Most young renters are under the impression that they don’t own many valuable things; yet that’s almost never the case. Most of us own at least an iPad, a laptop or TV, camera, bicycle, or smartphone, among other gears, which, when taken as an ensemble, are generally worth a couple thousand dollars, wouldn’t you say? Just think: in case of a fire breaking loose at your apartment, would you able to replace all of your lost possessions immediately out of pocket? For about 43 cents/day you may get renters insurance from ResidentShield and have peace of mind knowing that you have all of that covered.

Moreover, the standard insurance policy comes with a liability protection clause which provides coverage for accidental physical injury to another person as well as damage to property caused by the insured policy holder.

Smoking bans gain ground

In an effort to protect people living in multi-unit housing from secondhand smoke, the town of San Rafael, California has passed an ordinance that makes it illegal for residents to smoke in their own homes if they share a wall with another dwelling.

The ban, which city officials touted as most stringent in the nation, applies to both owners and renters, and it covers condominiums, co-ops, apartments and any multi-family residences containing three or more units, according to a RealtorMag story.

Implementing no-smoking policies in multi-family communities can help prevent fires, reduce maintenance costs and may result in insurance discounts as well.

Many developers and property managers around the country have already adhered to the move and enforced smoking bans to make their communities smoke-free. Related Companies was the first developer and property owner to ban smoking in all 40,000 of its rental residences in 17 states.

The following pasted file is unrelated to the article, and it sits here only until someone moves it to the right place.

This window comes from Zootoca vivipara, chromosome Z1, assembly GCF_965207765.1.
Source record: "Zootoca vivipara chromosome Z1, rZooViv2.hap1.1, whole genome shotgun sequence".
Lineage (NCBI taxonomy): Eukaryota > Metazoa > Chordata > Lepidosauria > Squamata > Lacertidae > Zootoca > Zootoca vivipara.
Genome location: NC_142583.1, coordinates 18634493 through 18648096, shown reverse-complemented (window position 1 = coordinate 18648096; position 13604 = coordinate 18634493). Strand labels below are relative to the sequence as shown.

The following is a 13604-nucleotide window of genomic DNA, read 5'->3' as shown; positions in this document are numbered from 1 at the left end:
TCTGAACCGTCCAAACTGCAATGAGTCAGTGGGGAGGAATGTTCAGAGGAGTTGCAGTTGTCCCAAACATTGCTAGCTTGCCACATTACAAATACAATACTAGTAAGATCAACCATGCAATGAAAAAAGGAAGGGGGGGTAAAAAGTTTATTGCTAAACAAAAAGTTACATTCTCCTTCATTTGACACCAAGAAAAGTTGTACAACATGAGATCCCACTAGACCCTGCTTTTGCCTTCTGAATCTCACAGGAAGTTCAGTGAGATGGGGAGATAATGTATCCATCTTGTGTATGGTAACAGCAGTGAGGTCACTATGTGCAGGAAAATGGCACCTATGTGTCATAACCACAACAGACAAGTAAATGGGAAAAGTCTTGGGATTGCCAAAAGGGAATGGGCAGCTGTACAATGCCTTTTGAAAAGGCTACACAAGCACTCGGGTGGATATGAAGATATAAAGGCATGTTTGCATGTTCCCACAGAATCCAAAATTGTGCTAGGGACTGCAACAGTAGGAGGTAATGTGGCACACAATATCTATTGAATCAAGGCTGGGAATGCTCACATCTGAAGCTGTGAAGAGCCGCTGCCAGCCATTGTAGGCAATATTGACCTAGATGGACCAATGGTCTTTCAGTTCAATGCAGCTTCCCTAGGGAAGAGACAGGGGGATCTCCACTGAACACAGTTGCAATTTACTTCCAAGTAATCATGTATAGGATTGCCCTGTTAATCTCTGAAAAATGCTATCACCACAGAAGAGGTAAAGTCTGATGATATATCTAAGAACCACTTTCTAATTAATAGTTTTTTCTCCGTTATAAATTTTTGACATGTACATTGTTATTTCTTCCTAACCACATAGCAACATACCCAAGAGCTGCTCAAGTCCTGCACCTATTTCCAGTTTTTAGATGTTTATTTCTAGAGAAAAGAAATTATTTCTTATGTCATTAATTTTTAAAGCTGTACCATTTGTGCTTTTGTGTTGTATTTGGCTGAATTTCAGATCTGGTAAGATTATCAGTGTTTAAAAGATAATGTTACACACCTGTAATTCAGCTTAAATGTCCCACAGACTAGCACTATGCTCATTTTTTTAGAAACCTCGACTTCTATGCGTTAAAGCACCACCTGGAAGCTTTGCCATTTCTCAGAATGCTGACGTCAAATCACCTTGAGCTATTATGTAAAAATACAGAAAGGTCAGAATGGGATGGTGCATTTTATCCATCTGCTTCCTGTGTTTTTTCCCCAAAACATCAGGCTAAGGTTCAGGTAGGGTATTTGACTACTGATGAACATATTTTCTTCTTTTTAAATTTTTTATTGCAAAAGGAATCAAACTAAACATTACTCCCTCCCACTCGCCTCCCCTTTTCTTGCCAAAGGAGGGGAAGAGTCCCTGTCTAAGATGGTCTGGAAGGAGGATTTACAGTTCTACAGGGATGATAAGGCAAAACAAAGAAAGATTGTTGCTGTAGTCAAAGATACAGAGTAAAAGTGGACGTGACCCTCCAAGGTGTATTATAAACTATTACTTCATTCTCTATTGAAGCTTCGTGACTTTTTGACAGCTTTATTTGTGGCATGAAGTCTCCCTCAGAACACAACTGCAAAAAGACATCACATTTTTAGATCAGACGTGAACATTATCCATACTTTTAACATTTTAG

Also a big supporter of smoke-free environments, the U.S. Department of Housing and Urban Development encourages public housing agencies to implement smoke-free policies as well. The Houston Housing Authority has instituted a no smoking policy which bans smoking at the agency’s 25 public housing and tax credit properties in Houston.

The news has created much controversy and debate over libertarian principles since the ordinance affects private behavior. While people may argue that what they do in their own homes it’s private business, it’s not less true that second-hand smoke is to blame for many health problems, including severe asthma attacks and heart disease. Studies show that in some apartment buildings tobacco smoke can drift from one unit into another, or can enter an apartment or condo from halls, stairs, balconies, patios and courtyards, affecting other people’s well-being. The same goes for fire.

Residents of Hillsborough Pointe Apartments in Northwest Omaha, Nebraska, have been confronted with three fires in 13 months. The most recent incident was a two-alarm blaze that sent one person to the hospital in addition to causing property damage. There was another fire last March and the third was in December 2012. Investigators concluded all three fires were caused by improper handling of cigarettes. As a result, apartment managers decided to ban smoking all throughout the property, including apartments, decks and patios.

What’s very important to remember, especially if you’re a renter, is that when fire strikes the landlord is not responsible for damages to the contents of the apartment. Usually, a landlord’s insurance only covers the building and structure of the compound. It’s renter’s insurance that would protect your belongings, such as TV, computer, furniture or clothes, in the event of a fire or any other destructive event. Additionally, it should cover your personal liability if someone is injured while at your residence.